Moore's next film, Chimmie Fadden, was also well-received.  Moore’s title character, Chimmie Fadden, is a good-hearted Irish immigrant.  Fritzi Kramer, the author of the Movies Silently blog, wrote, "Chimmie rescues a rich do-gooder from a Bowery masher and is engaged as a footman in her house.  However, Chimmie’s brother has conspired with another servant to relieve the rich lady of her silver.  Chimmie must save his brother – and himself - when he is accused of the robbery!  DeMille and Moore made sure that Chimmie was funny but not slapstick. . . Chimmie Fadden received excellent reviews, with Moore in particular receiving praise for his funny and touching performance."

Joe Welch was an acclaimed stage comedian who specialized in playing downtrodden Jewish merchants.  His gloomy catchphrase was "I vish dot I vas dead!"  Welch had come to bring poignancy to his merchant character after he moved from vaudeville to the Broadway stage, where he starred in "The Peddler" and "The Shoemaker."  In 1915, Welch was contracted to star in a six-reel feature called Time Lock No. 776 (originally titled Going Big).  The film provided no hint of comedy whatsoever.  The actor, with all of his funny quirks, had been subsumed by the drama.  It seemed inevitable at the time that the comedy aspects of Welch’s sympathetic merchant would be diluted by the dramatic elements that were required to develop a long-form story.  It took Chaplin, Keaton and Lloyd to figure a way to build a credible, meaningful and affecting story around a clown character without losing sight of the tomfoolery.


As I bring this article to a close, I still cannot say for sure that Chimmie Fadden belongs in the same category as Steamboat Bill Jr.  But Chimmie Fadden was undoubtedly a comedy film and its genial star, Mr. Moore, was nothing less than a comedian.  Moore proved for decades that he had no problem making an audience laugh. 

William Gaxton and Victor Moore in Leave It to Me! (1938).

It is wrong for film historians, including myself, to leave Chimmie Fadden or Are You a Mason? or The Lamb out of discussions of Hollywood's comedy feature.

Douglas Fairbanks in The Mystery of the Leaping Fish (1916).

Additional notes


Entertainment history is filled with sad stories.  Clifton Crawford suffered a tragic death only five years after making The Galloper.  His death is explained plainly on the Internet Movie Database: 
Fell 60 feet to his death from his room at the Queens Hotel in Leicester square.  The coroner of Westminster ruled his death accidental, finding no evidence that Crawford was suicidal or drunk, only that he may have been under the influence of a sedative.  On his death one reporter wrote, "An evening with Clifton Crawford drove away the little troubles and annoyances of life; and a man that can do that can ill be spared."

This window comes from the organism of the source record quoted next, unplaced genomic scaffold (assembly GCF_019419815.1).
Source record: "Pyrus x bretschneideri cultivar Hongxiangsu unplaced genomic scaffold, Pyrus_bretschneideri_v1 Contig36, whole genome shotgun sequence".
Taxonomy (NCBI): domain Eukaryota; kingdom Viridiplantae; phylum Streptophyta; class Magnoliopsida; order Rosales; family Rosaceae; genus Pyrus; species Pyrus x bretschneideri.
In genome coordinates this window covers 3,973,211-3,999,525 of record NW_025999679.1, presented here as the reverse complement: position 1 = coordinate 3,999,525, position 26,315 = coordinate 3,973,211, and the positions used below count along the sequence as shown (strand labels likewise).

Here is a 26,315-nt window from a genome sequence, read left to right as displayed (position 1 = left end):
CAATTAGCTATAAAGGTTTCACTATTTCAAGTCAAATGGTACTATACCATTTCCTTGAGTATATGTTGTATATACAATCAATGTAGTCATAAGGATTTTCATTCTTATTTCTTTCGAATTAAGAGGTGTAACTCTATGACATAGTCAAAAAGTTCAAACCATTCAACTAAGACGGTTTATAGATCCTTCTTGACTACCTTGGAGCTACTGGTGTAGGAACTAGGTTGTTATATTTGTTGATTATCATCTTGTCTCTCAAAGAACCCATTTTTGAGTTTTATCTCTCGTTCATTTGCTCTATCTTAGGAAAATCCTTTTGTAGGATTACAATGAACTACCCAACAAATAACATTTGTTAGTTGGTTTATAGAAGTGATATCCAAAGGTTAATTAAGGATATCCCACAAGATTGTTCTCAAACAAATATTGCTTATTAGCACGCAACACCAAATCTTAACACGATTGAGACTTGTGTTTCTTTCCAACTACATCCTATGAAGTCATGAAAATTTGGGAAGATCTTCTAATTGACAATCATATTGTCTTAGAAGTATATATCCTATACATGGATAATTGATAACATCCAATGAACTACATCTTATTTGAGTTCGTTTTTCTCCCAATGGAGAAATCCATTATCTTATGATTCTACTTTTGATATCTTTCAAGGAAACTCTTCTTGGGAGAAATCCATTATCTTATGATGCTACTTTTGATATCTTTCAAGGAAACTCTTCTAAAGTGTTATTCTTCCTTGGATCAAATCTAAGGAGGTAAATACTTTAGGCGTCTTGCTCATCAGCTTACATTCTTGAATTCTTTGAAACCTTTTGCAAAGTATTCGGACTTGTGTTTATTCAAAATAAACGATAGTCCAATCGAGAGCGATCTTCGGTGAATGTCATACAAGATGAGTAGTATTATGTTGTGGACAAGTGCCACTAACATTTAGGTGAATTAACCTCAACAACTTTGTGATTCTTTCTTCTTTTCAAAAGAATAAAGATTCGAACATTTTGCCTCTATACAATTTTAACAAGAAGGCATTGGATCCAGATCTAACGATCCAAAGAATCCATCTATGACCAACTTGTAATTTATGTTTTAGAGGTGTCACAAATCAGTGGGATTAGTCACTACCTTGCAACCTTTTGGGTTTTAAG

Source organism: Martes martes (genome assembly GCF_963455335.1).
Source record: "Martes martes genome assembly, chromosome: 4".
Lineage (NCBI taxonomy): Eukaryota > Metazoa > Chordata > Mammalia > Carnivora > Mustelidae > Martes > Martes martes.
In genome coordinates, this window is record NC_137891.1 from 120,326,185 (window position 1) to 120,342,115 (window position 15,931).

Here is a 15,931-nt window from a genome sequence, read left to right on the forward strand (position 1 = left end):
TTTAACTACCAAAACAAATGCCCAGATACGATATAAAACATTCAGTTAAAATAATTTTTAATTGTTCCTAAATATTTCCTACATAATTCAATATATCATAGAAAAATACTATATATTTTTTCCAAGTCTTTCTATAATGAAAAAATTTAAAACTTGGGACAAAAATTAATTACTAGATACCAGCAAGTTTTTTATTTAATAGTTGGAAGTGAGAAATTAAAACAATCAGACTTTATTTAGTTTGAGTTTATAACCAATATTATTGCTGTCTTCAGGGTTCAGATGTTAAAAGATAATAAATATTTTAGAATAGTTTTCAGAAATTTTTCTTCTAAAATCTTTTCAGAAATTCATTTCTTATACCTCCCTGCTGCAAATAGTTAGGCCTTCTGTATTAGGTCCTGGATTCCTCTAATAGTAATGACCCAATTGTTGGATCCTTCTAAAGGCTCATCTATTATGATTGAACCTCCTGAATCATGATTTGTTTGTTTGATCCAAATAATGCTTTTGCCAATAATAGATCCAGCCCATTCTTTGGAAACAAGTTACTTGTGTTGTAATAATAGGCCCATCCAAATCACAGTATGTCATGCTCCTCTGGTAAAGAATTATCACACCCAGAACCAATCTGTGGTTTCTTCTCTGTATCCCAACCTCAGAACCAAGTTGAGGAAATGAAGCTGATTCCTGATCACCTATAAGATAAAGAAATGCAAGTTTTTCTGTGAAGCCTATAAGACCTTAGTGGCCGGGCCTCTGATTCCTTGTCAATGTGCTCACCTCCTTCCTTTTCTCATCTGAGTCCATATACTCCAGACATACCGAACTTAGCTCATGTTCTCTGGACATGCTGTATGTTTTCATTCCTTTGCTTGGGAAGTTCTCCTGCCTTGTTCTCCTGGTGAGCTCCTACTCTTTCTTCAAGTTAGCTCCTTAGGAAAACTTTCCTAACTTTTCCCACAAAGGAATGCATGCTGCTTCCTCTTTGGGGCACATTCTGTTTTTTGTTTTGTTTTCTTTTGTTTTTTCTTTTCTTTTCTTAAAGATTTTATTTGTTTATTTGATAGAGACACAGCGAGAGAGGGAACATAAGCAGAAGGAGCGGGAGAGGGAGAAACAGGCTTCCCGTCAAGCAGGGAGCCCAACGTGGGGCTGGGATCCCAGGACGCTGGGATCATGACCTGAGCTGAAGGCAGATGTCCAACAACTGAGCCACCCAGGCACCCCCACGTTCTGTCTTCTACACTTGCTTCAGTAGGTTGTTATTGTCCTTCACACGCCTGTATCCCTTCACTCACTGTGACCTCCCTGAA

3 comments:

  1. Please pardon my ignorance, Mr.BALDUCCI! I should have found your Blog long ago.
    I am researching "The Hall Room Boys" in an effort to strengthen my sketchy evidence that HAZEL POWELL changed her name to HAZEL HOWELL about the time she left HAROLD LLOYD. This led me to your FABULOUS Blog and your Journal of about Sept of 2015.
    Further reading led me to the rise of the comedy feature and eventually "Skirts". The more you know, the more you find out you DON'T know. I couldn't stop reading.
    Your research with references, photos, newspaper snips, generous links (and credit) to other researchers sets the "GOLD STANDARD" for silent film aficionados.(And you are so willing to share it.)
    The "thing" that sets you apart is your writing style. As I read, you are sitting across the table talking to me like we've known each other for years. You'll state a lot of facts and a question will "pop into my head" and the next thing I know, you are answering it as if you are reading my mind!
    Your article on eggs in comedy reminded me of the STAN LAUREL solo film, "The Egg" (1922). I've been looking for his female lead, DRIN MORO. I have about 70% confidence that I've found her (only about 60% confidence that HAZEL POWELL is HOWELL).
    Compared to you, I'm a piker of a researcher!

    I don't know how many years it will take to catch up but you've got me "hooked" and I'll be going back to your first article and reading them all.
    You are such a joy to read.

    ReplyDelete
  2. Please pardon my ignorance, Mr.BALDUCCI! I should have found your Blog long ago.
    I am researching "The Hall Room Boys" in an effort to strengthen my sketchy evidence that HAZEL POWELL changed her name to HAZEL HOWELL about the time she left HAROLD LLOYD. This led me to your FABULOUS Blog and your Journal of about Sept of 2015.
    Further reading led me to the rise of the comedy feature and eventually "Skirts". The more you know, the more you find out you DON'T know. I couldn't stop reading.
    Your research with references, photos, newspaper snips, generous links (and credit) to other researchers sets the "GOLD STANDARD" for silent film aficionados.(And you are so willing to share it.)
    The "thing" that sets you apart is your writing style. As I read, you are sitting across the table talking to me like we've known each other for years. You'll state a lot of facts and a question will "pop into my head" and the next thing I know, you are answering it as if you are reading my mind!
    Your article on eggs in comedy reminded me of the STAN LAUREL solo film, "The Egg" (1922). I've been looking for his female lead, DRIN MORO. I have about 70% confidence that I've found her (only about 60% confidence that HAZEL POWELL is HOWELL).
    Compared to you, I'm a piker of a researcher!

    I don't know how many years it will take to catch up but you've got me "hooked" and I'll be going back to your first article and reading them all.
    You are such a joy to read.

    ReplyDelete
  3. I am truly grateful for your comments, Jarvis. I apologize for taking so long to respond. The
    Blogger does not notify me of comments. It is likeky that I do not have my Blogger account set up correctly. Good luck with your research.

    ReplyDelete